Free­dom for greater free­dom

Business World - - Opinion - ARIEL F. NEPOMUCENO

In­ter­na­tional law prin­ci­ples have now rec­og­nized that any ob­sta­cle, statu­tory or in any other form, to the right to free­dom of speech must be con­sid­ered as an ex­cep­tion rather than a stan­dard. This fol­lows the con­cept that the hu­man be­ing is pri­mor­dial rather than the in­ter­est of the state.

Mov­ing on with our at­tempt to un­der­stand the pro­posed fed­eral Con­sti­tu­tion, a glimpse of one very cher­ished pro­vi­sion of the Bill of Rights de­serves a prom­i­nent place in the na­tional dis­course — The Free­dom to speak, ex­press and as­sem­ble.

While the 1987 Con­sti­tu­tion man­dates that “no law shall be passed abridg­ing the free­dom of speech, of ex­pres­sion, or of the press, or the right of the peo­ple to peace­ably as­sem­ble and pe­ti­tion the gov­ern­ment for re­dress of griev­ances,” the Con­sul­ta­tive Com­mit­tee’s ver­sion goes fur­ther and stip­u­lates that the lo­cal gov­ern­ment units shall, among other things, es­tab­lish ap­pro­pri­ate free­dom parks for the peace­ful as­sem­bly of the peo­ple.

We all know that a free­dom park is an ac­ces­si­ble pub­lic space where so­ciopo­lit­i­cal ral­lies and meet­ings may be done where no prior per­mit or li­cense is needed from the gov­ern­ment. The jus­ti­fi­ca­tion for this is the peo­ple’s in­her­ent right to ex­press their sen­ti­ments against the au­thor­i­ties. These ac­tiv­i­ties can be validly reg­u­lated in the name of pub­lic in­ter­est and or­der. The right to gather in a free­dom park finds ba­sis in BP 880 or the Pub­lic As­sem­bly Act. Noth­ing new here but re-em­pha­siz­ing this in the ba­sic law of the land sends a strong sig­nal to lo­cal gov­ern­ment units to take this se­ri­ously and des­ig­nate an area where cit­i­zens can air their griev­ances with­out go­ing through the bu­reau­cracy of get­ting a mayor’s per­mit or be­ing un­der the threat of ha­rass­ment or phys­i­cal harm by law en­forcers.

How­ever, we should go be­yond just free­dom parks. It goes with­out say­ing that this sec­tion of the Bill of Rights must be tack­led, in con­nec­tion with the In­ter­na­tional Con­ven­tion on Civil and Po­lit­i­cal Rights where free­dom of ex­pres­sion is con­sid­ered not only a fun­da­men­tal free­dom in it­self but its re­spect is also es­sen­tial for the en­joy­ment of other rights, in­clud­ing free­dom of ideas, right to pri­vacy and the right to par­tic­i­pate in po­lit­i­cal dis­course or pub­lic af­fairs. It pro­vides in­er­tia for achiev­ing ac­count­abil­ity and trans­parency which are cen­tral to hu­man rights. Es­sen­tial to this is the Con­sti­tu­tion as an en­abler for those who want to know, seek, ob­tain, re­ceive and hold in­for­ma­tion re­lat­ing to these ba­sic free­doms.

There is no deny­ing that those who use the power of the pen and grass­roots or­ga­niz­ing in the name of le­git­i­mate dis­sent are the ones who have been de­nied the ex­er­cise of these rights. Many ac­tivists and jour­nal­ists have ei­ther been pub­licly per­se­cuted, ar­rested or even killed un­der sep­a­rate laws like the Re­vised Pe­nal Code or spe­cial leg­is­la­tion which needs to be re­vis­ited, par­tic­u­larly in the ar­eas of li­belous ex­pres­sion and na­tional se­cu­rity vi­o­la­tions. I re­mem­ber the raids and clo­sure of ma­jor dailies dur­ing mar­tial law or even the seem­ingly in­nocu­ous per­se­cu­tion of pub­li­ca­tions which are crit­i­cal of gov­ern­ment abuses. Many un­sung he­roes have fallen as mar­tyrs in their pur­suit of greater free­dom through their cur­tailed right of ex­pres­sion — Ni­noy Aquino, Voltaire Garcia, Col. Jose Reyes, Lean Ale­jan­dro, and many more from dif­fer­ent po­lit­i­cal spec­trum.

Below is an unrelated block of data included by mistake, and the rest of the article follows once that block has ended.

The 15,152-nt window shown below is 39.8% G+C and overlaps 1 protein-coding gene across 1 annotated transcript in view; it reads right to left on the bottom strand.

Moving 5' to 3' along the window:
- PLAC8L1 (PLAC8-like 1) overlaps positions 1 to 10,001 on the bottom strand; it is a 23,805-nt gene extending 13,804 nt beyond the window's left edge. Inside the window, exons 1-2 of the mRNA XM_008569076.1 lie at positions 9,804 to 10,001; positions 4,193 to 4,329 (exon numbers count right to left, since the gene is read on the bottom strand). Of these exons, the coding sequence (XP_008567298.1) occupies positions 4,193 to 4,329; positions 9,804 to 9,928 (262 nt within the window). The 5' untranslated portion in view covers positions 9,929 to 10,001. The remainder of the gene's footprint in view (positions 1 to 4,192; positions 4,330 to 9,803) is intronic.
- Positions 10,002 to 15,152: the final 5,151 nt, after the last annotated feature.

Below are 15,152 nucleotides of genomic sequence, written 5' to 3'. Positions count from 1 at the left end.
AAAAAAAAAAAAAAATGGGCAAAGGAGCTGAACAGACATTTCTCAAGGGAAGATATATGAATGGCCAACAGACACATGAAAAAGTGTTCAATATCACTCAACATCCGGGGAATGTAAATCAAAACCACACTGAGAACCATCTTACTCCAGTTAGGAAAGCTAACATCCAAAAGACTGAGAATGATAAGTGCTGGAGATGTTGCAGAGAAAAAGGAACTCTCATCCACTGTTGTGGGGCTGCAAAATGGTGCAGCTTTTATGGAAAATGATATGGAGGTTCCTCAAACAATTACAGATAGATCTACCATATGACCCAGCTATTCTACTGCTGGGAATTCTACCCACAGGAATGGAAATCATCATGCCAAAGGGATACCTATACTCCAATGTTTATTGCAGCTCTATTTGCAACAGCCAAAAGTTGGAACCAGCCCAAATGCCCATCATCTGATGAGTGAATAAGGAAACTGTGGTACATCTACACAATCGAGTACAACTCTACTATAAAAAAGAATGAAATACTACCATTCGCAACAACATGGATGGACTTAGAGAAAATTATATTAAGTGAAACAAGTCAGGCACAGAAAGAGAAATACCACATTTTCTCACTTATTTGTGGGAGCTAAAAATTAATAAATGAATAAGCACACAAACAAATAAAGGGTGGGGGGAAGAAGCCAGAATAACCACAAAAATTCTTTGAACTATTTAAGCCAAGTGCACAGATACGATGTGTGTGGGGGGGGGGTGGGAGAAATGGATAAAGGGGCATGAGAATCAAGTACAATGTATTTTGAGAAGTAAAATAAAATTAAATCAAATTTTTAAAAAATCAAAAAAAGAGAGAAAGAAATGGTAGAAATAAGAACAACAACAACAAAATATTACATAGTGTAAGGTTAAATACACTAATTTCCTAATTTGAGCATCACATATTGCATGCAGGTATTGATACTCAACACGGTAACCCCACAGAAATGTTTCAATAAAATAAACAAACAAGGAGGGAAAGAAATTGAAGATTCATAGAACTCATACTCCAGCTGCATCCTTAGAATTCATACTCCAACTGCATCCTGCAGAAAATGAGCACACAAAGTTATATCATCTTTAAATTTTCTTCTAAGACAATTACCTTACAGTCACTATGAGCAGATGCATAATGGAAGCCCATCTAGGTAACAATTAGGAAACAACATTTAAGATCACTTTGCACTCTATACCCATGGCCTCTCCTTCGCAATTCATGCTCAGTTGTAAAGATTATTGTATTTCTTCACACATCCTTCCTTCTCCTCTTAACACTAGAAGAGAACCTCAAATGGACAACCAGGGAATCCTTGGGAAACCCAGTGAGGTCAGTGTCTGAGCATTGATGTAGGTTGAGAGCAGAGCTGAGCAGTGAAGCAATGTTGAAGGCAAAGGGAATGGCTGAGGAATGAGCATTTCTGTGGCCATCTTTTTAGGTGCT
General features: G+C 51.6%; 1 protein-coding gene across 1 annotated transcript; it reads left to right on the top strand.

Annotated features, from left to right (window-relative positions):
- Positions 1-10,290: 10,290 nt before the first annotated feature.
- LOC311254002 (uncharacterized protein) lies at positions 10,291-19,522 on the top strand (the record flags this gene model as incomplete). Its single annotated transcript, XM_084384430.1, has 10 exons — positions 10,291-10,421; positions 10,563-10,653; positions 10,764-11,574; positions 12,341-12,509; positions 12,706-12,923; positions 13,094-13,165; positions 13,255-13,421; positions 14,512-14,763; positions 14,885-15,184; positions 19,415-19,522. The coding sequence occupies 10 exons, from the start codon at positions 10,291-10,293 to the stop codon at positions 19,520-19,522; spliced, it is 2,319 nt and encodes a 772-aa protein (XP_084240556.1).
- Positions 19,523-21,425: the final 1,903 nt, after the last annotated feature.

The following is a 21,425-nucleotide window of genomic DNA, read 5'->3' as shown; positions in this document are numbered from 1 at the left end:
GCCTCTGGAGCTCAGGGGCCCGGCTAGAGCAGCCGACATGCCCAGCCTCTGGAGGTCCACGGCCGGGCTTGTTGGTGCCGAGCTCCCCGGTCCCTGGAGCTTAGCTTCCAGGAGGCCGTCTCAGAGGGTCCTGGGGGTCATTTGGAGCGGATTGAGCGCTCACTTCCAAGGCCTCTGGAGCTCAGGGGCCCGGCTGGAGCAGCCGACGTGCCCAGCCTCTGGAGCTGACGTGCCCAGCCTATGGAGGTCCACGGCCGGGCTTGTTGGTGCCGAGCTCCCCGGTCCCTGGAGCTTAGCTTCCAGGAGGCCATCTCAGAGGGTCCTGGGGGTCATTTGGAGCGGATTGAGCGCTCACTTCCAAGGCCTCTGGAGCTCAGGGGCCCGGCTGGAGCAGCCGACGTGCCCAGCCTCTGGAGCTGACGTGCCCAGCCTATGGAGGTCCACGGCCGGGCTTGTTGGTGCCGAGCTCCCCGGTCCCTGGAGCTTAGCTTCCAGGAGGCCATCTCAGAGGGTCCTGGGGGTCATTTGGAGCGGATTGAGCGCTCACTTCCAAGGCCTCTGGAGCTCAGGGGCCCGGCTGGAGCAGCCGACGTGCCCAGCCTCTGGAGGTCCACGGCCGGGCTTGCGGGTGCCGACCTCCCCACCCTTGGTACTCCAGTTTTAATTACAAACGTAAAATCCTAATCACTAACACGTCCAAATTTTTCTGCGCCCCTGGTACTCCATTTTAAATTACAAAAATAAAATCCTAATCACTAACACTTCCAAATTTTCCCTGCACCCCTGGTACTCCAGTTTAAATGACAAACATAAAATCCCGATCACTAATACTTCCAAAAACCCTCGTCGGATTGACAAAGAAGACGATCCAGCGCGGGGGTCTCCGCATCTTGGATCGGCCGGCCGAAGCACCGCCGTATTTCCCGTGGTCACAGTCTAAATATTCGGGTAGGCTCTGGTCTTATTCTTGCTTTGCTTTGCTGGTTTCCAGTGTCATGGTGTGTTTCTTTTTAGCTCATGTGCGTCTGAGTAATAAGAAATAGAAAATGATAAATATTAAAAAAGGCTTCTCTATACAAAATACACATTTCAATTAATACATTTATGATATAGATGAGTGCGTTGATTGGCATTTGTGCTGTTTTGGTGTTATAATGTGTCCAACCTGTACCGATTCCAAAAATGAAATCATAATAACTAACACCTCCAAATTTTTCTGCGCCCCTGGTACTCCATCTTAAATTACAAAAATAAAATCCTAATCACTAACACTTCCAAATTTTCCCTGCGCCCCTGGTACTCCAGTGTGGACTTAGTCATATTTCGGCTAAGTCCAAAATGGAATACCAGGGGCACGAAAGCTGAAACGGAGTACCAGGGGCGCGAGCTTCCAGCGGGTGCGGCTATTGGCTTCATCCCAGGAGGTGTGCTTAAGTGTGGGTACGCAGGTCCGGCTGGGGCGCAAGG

Yes, the state can im­pose lim­i­ta­tions on free­dom of ex­pres­sion in the name of na­tional se­cu­rity or peace and or­der, but these should ideally ap­ply only to those ac­tions which are ac­tu­ally in­tended to in­cite or re­ally re­sult to vi­o­lence. There must be a show­ing of a real, not per­ceived, con­nec­tion be­tween the ex­pres­sion of a view or be­lief and the case of vi­o­lence. In fact, in­ter­na­tional law prin­ci­ples have now rec­og­nized that any ob­sta­cle, statu­tory or in any other form, to the right to free­dom of speech must be con­sid­ered as an ex­cep­tion rather than a stan­dard. This fol­lows the con­cept that the hu­man be­ing is pri­mor­dial rather than the in­ter­est of the state.

The pro­mo­tion of free and ro­bust ex­change of ideas, be­liefs or even bi­ases in the so­cial, po­lit­i­cal, re­li­gious or philo­soph­i­cal spheres is indis­pens­able to a truly demo­cratic na­tion. Un­nec­es­sary or un­rea­son­able re­straints or any pro­hi­bi­tion, even in sub­tle form, against the afore­men­tioned rights, are dan­ger­ous steps to­wards the es­tab­lish­ment of au­thor­i­tar­ian regimes. We cer­tainly do not want to look back to that dark­est part of our his­tory as a na­tion.

“You must first en­able the gov­ern­ment to con­trol the gov­erned; and in the next place, oblige it to con­trol it­self. Knowl­edge will for­ever gov­ern ig­no­rance, and a peo­ple who mean to be their own gov­er­nors, must arm them­selves with the power knowl­edge gives.” — James Madi­son on the Con­sti­tu­tion of the United States of Amer­ica.

ARIEL F. NEPOMUCENO is a man­age­ment con­sul­tant on strat­egy and in­vest­ment.

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